The Inside Word
Threading the eye of the needle
Prime Minister Albanese will need to tap into all his guile and diplomatic skills to thread the political needle if he is to regain momentum before the year is out.
Since the Referendum, the Prime Minister and the Government have taken a major hit with the Australian public voting a resounding NO for a Voice to Parliament.
On further analysis the 60/40 vote across the county has also revealed that 40 per cent of traditionally Labor voters also rejected the Referendum. This is a concerning trend for the Government, particularly because the bulk of these voters are held in a swag of outer-metro marginal seats.
Hindsight is always clear, but the greatest loss of authority from the failure of the Voice Referendum has been the Prime Minister’s judgement, which is now being questioned. This is a dangerous position, as some ALP caucus front benchers our detecting weaknesses and eyeing up opportunities to move up the totem pole.
For the first time, the Roy Morgan poll has the opposition ahead on a two-party-preferred, basis 50.5 per cent to 49.5 per cent lead. This is extraordinary considering the low approval rating of the Opposition leader. Newspoll has also indicated falling support for the Government.
One or two polls on their own are insignificant but it does give us enough insight to understand that the Coalition will be a strong contender at the next federal election, scheduled between August 2024 and May 2025.
Cost-of-living remains the number one issue for Australians, and until energy prices and interest rates stabilise or fall, the public will remain skeptical of the country’s current leadership.
The challenges for the Government are real, both on a domestic and international level.
The carnage and chaos in Gaza and Jerusalem have added a new fault line not only on the international stage but within the heart of the ALP membership and caucus.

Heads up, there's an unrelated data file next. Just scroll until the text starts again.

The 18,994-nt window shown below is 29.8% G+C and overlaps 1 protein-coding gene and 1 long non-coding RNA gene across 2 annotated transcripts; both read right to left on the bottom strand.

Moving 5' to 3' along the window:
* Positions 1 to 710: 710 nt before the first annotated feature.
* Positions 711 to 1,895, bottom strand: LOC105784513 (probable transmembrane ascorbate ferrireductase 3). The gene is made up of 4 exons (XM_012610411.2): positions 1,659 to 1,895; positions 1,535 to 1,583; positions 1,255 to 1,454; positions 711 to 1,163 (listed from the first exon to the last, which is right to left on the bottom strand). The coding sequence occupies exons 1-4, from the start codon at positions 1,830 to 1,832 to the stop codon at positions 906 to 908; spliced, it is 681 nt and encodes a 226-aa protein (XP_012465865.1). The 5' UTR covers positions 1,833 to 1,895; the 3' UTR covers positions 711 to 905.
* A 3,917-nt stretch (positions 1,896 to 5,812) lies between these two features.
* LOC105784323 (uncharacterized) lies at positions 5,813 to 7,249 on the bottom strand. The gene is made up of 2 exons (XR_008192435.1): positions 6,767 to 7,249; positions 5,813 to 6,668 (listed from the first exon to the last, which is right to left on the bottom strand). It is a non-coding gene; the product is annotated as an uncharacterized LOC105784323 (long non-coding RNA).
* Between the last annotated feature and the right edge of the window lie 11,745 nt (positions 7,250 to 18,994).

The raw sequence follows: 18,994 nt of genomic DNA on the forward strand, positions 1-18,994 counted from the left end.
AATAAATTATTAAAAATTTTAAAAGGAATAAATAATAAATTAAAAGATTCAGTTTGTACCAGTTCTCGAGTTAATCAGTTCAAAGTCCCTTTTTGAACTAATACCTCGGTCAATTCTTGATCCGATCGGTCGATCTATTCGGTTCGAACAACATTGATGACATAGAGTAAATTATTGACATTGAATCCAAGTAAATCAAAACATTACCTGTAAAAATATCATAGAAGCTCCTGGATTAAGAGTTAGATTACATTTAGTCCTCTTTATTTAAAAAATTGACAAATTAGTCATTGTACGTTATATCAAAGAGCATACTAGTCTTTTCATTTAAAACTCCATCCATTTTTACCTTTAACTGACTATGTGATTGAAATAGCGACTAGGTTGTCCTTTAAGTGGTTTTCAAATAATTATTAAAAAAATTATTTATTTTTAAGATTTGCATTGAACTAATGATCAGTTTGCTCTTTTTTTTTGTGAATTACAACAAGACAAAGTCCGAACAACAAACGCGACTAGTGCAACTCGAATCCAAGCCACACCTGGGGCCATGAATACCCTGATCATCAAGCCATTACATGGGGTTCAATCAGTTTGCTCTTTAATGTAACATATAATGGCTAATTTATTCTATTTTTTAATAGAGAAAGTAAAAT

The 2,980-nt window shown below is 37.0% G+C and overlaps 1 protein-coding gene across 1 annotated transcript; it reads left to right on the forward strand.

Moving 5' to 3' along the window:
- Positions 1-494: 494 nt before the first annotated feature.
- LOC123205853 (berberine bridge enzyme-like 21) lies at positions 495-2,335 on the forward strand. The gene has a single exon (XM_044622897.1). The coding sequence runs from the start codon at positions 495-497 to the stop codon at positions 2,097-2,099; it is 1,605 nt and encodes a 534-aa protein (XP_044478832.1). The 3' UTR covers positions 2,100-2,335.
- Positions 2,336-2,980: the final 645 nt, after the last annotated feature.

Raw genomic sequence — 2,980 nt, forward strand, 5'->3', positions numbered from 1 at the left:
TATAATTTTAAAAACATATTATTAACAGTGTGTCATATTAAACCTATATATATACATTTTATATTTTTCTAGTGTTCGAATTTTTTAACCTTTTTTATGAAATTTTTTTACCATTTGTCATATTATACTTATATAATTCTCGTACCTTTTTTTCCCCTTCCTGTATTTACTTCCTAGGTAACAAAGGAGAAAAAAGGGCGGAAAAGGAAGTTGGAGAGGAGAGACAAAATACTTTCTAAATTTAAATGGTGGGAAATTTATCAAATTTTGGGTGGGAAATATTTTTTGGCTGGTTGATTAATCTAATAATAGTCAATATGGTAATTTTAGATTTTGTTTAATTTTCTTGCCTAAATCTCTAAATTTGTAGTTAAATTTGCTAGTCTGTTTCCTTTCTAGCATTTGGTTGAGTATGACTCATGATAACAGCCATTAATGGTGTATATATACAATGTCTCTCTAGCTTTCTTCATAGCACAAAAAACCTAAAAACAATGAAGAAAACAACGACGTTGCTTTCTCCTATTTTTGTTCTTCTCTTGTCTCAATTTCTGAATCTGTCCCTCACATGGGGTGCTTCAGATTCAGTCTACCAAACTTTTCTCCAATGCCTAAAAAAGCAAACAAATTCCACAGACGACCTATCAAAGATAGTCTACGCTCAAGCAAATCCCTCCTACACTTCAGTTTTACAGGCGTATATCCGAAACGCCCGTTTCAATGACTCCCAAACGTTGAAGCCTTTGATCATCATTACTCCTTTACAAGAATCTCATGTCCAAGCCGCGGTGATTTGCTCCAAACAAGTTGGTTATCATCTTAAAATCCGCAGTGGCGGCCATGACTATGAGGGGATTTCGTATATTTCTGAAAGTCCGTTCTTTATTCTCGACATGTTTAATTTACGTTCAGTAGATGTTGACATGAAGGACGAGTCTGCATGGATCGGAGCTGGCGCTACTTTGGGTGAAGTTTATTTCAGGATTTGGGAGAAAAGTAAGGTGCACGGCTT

The atrocities committed by the terrorist organisation Hamas, the widening death toll and the pressure of a full-scale invasion by Israel on Northern Gaza, are reigniting division in the ALP. Many members of the ALP Caucus represent Western Sydney electorates with significant Arab populations who are pro-Palestinian are not happy with the Government’s support for Israel. This view is also permeating through the Left of the Labor Party and boosting support for the Greens.
Prime Minister Albanese’s important state visit to Washington was complicated not only by rising tensions in the Middle East, but also by a Congress in shambles. No real engagement was possible on Capitol Hill, since a Republican Speaker of the House was only elected late this week. Important issues such as AUKUS and trade will remain in limbo, which is regrettable given the next stop on the PM’s international tour is Beijing.
The significance of this trip to China cannot be underestimated. It commemorates two milestones, 50 years since the opening of diplomatic relations, and secondly an end to the deep freeze on the bilateral relationship.
For most Prime Ministers, walking the international stage is a welcome reprieve from the rough and tumble of domestic politics. In this case, it means putting as much distance between the Government and the failed Referendum.
However, this overseas trip to our two major trading partners – our ally the USA, and China, our largest export market and greatest security risk – will require all the political dexterity the Prime Minister can muster.
Threading the political needle at home and abroad for the Government and Australia’s interest will be paramount before the year is out.